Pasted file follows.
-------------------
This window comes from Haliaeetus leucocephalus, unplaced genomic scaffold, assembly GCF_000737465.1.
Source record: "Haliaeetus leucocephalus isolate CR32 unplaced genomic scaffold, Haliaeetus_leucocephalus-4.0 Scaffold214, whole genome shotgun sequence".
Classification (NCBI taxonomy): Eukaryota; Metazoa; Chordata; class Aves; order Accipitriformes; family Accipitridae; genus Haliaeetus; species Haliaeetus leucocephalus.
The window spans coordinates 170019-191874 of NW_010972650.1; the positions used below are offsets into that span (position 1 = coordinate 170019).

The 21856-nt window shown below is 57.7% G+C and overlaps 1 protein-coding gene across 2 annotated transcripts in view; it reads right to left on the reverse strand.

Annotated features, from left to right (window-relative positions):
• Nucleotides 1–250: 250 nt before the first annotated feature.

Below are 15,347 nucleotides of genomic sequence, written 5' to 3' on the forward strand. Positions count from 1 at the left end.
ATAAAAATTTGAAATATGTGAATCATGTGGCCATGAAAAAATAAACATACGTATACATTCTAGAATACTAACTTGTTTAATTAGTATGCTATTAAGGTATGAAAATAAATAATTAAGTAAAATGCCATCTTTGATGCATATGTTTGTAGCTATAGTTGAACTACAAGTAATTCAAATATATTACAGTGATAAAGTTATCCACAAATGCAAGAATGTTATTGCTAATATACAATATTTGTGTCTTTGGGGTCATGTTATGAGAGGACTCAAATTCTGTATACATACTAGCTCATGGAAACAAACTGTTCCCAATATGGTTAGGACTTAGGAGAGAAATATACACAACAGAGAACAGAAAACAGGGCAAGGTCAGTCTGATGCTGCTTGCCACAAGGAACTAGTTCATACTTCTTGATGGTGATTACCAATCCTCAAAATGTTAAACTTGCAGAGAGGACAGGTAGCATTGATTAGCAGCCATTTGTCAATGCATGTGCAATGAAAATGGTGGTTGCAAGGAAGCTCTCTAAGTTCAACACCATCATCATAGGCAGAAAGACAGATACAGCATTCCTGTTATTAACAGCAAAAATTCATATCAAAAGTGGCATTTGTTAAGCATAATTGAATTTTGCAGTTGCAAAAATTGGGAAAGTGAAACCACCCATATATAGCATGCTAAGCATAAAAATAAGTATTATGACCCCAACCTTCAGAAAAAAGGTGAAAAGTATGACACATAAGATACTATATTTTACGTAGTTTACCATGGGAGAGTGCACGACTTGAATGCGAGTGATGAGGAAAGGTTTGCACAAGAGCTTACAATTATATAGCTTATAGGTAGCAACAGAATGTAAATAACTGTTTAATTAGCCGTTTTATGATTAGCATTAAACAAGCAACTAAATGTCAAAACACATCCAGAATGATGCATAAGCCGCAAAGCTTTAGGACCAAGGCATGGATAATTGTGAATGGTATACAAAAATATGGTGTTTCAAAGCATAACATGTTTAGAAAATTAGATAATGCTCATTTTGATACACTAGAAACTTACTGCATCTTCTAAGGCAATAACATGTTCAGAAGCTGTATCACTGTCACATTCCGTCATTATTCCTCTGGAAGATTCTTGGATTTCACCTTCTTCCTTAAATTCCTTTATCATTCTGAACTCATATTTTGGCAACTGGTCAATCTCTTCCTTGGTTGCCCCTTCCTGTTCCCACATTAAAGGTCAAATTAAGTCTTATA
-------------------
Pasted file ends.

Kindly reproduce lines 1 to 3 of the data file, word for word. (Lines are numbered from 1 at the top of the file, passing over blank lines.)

This window comes from Haliaeetus leucocephalus, unplaced genomic scaffold, assembly GCF_000737465.1.
Source record: "Haliaeetus leucocephalus isolate CR32 unplaced genomic scaffold, Haliaeetus_leucocephalus-4.0 Scaffold214, whole genome shotgun sequence".
Classification (NCBI taxonomy): Eukaryota; Metazoa; Chordata; class Aves; order Accipitriformes; family Accipitridae; genus Haliaeetus; species Haliaeetus leucocephalus.